Yes, 19th-century French society is way more unfair to Mathilde than it is to Julien. Julien dies, but that’s because he shot a woman twice in church. All Mathilde did was sleep with someone, and her life is practically ruined along with Julien’s.
Pretty, Humble, and Decent
From what we can tell, Madame de Rênal has lived most of her life without really wondering what true love is. She has always done what society has told her, and as a result, she has become an admirable woman in the eyes of many townsfolk. As the narrator informs us,
She was a tall, well-made woman, who had been the local beauty, as people in these mountains put it. There was a distinct straightforwardness about her, and in the youthful spring of her walk. (1.3.27)
At the same time, Madame de Rênal has a modesty to her that definitely attracts a young idealistic kid like Julien Sorel. We find out early on that:
[In] the eyes of the town’s ladies, she was an outright fool, since with not the slightest regard for proper management of her husband, she passed over the loveliest opportunities for buying beautiful hats from Paris or Besançon. (1.3.28)
In other words, Madame isn’t as superficial as many of the women around her. And this can only look great to someone like Julien, who feels bitter about how shallow most people are.
With all of this upright behavior, it shouldn’t surprise us that Madame doesn’t give in to Julien’s first romantic advances. At one point, he tries to hold her hand, but it doesn’t go so well:
[He] put out his hand and grasped Madame de Rênal’s, which was immediately withdrawn. (1.9.9)
Little does Madame know, though, that she’s slowly becoming aware of what true passion is. And once she tastes its fruits, there’s no going back.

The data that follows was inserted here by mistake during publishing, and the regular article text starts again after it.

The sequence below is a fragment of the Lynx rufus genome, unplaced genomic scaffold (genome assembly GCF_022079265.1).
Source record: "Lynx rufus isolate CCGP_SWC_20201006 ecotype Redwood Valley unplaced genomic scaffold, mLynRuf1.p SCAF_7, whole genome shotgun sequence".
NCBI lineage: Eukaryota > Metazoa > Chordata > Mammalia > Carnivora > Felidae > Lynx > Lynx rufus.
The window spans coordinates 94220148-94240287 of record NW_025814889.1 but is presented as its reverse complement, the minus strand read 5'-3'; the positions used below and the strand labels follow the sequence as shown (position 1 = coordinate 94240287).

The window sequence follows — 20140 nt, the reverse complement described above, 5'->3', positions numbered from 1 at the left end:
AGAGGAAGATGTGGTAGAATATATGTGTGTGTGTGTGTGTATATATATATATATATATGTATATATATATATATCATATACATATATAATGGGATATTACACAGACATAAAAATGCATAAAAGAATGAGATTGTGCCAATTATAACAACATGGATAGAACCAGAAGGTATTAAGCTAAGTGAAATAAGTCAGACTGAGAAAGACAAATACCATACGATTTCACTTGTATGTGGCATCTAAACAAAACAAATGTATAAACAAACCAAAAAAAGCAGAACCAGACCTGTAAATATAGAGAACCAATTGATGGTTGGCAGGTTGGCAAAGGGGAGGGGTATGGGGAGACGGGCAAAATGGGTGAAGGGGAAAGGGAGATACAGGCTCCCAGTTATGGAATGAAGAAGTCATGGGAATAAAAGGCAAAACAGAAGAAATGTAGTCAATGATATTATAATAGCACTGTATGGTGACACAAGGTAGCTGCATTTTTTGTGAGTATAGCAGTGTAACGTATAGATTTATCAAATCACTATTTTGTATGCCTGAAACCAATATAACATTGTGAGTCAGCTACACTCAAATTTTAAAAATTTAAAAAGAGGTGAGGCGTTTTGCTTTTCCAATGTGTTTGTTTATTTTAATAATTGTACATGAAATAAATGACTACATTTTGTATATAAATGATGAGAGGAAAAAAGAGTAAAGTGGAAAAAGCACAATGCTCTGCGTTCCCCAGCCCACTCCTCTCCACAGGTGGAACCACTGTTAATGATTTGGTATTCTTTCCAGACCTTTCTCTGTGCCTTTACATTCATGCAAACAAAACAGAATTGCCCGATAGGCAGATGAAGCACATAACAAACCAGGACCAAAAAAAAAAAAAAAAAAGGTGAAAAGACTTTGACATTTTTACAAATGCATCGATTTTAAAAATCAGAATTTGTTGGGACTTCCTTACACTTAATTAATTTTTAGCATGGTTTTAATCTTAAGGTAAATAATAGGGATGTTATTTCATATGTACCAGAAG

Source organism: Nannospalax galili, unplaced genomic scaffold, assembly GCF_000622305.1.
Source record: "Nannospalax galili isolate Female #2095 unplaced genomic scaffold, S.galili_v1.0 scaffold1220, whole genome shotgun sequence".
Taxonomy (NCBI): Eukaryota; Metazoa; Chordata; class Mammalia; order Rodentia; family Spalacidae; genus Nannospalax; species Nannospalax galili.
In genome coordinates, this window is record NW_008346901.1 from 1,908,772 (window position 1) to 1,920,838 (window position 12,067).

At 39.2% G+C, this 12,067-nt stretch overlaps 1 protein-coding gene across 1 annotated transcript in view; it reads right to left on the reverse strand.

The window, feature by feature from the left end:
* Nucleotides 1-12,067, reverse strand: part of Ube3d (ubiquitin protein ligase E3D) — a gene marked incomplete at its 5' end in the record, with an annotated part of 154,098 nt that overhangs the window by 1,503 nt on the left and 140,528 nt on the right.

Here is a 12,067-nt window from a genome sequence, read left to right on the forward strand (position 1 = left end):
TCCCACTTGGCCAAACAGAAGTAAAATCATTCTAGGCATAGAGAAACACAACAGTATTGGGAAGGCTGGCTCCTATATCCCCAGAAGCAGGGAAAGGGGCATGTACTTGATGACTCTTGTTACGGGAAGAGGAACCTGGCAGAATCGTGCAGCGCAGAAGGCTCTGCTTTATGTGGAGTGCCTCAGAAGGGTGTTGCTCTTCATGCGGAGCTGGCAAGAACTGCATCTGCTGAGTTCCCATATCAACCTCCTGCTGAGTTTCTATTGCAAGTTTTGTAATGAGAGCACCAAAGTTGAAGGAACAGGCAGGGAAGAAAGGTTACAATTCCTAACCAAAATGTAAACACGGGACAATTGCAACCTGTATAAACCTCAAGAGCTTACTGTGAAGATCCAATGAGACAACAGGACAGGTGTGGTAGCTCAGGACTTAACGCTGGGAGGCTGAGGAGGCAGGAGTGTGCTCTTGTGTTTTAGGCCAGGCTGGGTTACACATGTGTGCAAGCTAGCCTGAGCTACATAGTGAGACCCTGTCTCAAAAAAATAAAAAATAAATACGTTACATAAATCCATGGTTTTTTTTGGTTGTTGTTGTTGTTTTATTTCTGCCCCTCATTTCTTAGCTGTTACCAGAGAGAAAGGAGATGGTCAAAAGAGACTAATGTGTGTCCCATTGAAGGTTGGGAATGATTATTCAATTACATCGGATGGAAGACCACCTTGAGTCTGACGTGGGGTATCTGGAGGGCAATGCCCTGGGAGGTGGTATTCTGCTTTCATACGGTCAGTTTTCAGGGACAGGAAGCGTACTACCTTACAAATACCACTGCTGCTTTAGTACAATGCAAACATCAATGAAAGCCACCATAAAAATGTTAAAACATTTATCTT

Over time, Madame de Rênal realizes that she’s in love with Julien and that she wants to become romantically involved with him. She knows how much she’s risking her reputation, but what she doesn’t know is how obvious her infatuation is becoming to others. Her cousin Madame Derville, for example, notices a stark change in the way Madame dresses:
Madame Derville had seen with great surprise that her friend, always criticized by Monsieur de Rênal for the plainness with which she dressed, had begun to wear fishnet stockings and delightful little shoes, fresh from Paris. (1.13.7)
It’s true that Madame has always dressed plainly for her husband. But now she’s dressing for someone else’s eye… and she pulls out all the stops.
After she’s had sex with Julien, Madame de Rênal realizes that she has crossed the line. She’s a devoutly religious person, so she worries about going to hell. But she still can’t help but act on her love for Julien. As she tells him toward the end of the book,
The boundaries of strict modesty have been crossed… I am a woman without honor and, truly, it has been for you. (2.43.36)
And one last thing: this woman is loving ’til the bitter, bitter end: even after Julien has tried to kill her, she loves him. That’s not just romantic, that’s ridiculously romantic. No one gets to say that our Madame isn’t faithful in her love to Julien… even if he really doesn’t deserve it.